These findings suggest that the machine learning system might identify between speakers who are autistic and those who are neurotypical based on characteristics of speech rhythm. This, according to the authors, is consistent with other studies that claim autistic persons exhibit distinct stress patterns, speaking rates, and volume levels. Furthermore, the results imply that these variations hold true across two different languages.

"We can see there are features that are strikingly common in autistic individuals from different parts of the world; meanwhile, there are also some other features of autism that are manifested differently, as shaped by their language and culture," Lau told PsyPost. "We use an AI-based analytic method to study features of autism across languages in an objective and holistic way.

In our study, we discovered that speech rhythm, or the regularity of speech patterns, exhibited such similarities, although intonation, or the fluctuation of pitch when we talk, revealed variances across linguistic boundaries. Finding shared characteristics may open a door to investigating the complex molecular underpinnings of autism, which profoundly impact language and behavior in a consistent manner among autistic individuals worldwide. On the other hand, aspects that differ between cultures or languages may represent characteristics of autism that are more easily modified by experience, which may reflect prospective areas that might benefit from clinical intervention.

Notably, intonation did not indicate an autism diagnosis in the Cantonese group and only did so in the English sample. Cantonese is a tone language, meaning that words may have their meanings altered by pitch, according to the study's authors, who speculate that this may be the case. The authors speculated that the widespread use of linguistic pitch in tone languages may have a compensating effect that lessens the effects of intonational disparities in ASD. This may indicate that speech therapies that concentrate on pitch and intonation can help autistic persons who speak non-tonal languages, while more study is required in this area.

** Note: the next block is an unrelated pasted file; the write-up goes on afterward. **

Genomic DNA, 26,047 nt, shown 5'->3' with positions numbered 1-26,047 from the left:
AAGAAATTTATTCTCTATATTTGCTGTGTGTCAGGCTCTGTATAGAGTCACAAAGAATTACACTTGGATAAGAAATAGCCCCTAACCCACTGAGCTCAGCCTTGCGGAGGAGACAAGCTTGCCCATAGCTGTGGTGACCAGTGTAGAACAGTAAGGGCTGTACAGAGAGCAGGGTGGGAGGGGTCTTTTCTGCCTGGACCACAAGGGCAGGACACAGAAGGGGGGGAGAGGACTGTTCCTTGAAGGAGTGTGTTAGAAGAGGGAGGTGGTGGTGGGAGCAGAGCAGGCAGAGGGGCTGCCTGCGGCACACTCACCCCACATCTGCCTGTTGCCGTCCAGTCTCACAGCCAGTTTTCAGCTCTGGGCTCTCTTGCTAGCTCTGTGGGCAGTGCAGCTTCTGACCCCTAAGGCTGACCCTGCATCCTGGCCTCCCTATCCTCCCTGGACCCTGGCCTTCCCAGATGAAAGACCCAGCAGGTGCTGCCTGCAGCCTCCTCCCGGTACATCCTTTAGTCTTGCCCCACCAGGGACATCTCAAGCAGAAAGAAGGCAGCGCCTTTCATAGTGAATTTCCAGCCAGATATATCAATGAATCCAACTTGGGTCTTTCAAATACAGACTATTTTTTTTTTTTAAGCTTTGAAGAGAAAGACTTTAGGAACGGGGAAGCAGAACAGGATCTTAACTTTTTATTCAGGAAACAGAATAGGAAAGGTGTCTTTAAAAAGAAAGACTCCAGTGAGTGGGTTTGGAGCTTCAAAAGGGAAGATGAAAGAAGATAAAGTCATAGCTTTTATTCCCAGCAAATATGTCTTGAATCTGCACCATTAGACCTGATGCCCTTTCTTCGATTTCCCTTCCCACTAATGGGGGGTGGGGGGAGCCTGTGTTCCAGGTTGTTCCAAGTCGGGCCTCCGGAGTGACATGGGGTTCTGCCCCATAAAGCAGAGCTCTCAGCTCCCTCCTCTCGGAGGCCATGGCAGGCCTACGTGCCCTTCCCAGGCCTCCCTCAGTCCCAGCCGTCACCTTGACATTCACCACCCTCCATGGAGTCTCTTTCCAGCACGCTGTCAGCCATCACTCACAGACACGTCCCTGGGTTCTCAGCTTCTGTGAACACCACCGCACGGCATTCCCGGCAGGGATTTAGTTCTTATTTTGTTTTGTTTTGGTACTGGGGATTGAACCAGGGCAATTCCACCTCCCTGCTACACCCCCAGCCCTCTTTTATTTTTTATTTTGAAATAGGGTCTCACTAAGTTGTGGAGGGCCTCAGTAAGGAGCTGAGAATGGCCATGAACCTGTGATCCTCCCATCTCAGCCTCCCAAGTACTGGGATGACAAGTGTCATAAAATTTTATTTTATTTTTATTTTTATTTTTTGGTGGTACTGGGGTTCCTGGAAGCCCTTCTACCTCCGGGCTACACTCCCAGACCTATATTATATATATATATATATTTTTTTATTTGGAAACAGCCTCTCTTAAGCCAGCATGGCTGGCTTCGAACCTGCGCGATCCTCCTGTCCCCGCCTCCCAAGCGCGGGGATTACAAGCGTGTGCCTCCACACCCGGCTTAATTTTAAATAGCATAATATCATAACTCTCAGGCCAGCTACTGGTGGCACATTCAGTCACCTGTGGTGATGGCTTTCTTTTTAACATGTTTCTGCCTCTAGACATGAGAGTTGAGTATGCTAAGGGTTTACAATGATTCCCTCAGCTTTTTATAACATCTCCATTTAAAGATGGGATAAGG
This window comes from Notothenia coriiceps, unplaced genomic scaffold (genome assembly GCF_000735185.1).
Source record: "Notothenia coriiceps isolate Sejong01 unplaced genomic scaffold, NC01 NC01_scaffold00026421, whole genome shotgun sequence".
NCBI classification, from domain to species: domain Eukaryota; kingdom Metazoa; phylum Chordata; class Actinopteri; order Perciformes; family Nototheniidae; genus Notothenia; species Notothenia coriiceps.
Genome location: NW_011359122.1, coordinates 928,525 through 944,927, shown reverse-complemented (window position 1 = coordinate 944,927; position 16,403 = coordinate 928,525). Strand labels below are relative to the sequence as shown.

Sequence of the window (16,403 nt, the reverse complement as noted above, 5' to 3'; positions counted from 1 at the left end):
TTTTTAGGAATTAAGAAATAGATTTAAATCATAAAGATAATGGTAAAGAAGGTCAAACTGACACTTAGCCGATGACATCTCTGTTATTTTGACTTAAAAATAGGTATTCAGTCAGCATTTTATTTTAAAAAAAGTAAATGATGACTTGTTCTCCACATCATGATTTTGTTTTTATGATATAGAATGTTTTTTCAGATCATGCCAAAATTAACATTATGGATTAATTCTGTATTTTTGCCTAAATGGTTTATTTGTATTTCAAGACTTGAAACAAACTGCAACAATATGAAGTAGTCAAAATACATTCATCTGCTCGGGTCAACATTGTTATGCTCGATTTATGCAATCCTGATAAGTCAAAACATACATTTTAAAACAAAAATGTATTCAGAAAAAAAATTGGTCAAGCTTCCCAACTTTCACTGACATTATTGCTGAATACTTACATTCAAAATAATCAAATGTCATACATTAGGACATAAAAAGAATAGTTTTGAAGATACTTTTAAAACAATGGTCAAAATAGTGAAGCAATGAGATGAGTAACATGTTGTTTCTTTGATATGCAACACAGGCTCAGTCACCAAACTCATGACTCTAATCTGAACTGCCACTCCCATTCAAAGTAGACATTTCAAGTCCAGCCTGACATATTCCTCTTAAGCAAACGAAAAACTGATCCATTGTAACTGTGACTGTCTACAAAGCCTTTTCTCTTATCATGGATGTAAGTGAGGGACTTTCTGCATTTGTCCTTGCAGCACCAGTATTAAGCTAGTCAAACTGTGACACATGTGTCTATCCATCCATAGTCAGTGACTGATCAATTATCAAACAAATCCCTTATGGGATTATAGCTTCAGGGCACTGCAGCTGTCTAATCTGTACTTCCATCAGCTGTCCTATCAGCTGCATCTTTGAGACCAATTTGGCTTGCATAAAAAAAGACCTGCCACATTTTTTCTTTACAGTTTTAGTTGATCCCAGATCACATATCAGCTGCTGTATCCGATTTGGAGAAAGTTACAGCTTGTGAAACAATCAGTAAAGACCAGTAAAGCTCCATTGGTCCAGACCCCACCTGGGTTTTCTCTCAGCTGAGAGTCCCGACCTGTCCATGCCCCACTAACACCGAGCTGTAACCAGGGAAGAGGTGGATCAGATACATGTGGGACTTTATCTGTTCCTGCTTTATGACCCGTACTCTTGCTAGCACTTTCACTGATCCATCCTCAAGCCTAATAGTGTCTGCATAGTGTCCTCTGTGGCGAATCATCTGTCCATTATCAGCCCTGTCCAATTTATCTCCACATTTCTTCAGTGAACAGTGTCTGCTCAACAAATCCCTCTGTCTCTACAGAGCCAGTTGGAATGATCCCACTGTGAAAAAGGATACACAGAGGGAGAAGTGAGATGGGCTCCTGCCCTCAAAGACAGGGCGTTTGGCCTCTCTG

According to Lau, "We feel the cross-linguistic similarity of rhythmic patterns of autistic speech included in our work points to an interesting follow-up field of enquiry: if rhythm is a potentially universal component of ASD that is less changeable by experience than language." "Testing this theory will need for many additional languages, including languages from other language families all across the world, and a considerably bigger sample size. We look forward to growing our research initiatives and building global partnerships that would eventually enable such an examination.

The researcher continued, "Although the direct benefits of this study to the autism community may appear modest at this time, we do hope that, beyond its theoretical implications, this machine learning study can inspire future scientific and technological advancements that can provide more direct benefits to the autism community, such as in the area of AI-assisted healthcare.

The study, “Cross-linguistic patterns of speech prosodic differences in autism: A machine learning study”, was authored by Joseph C. Y. Lau, Shivani Patel, Xin Kang, Kritika Nayar, Gary E. Martin, Jason Choy, Patrick C. M. Wong, and Molly Losh.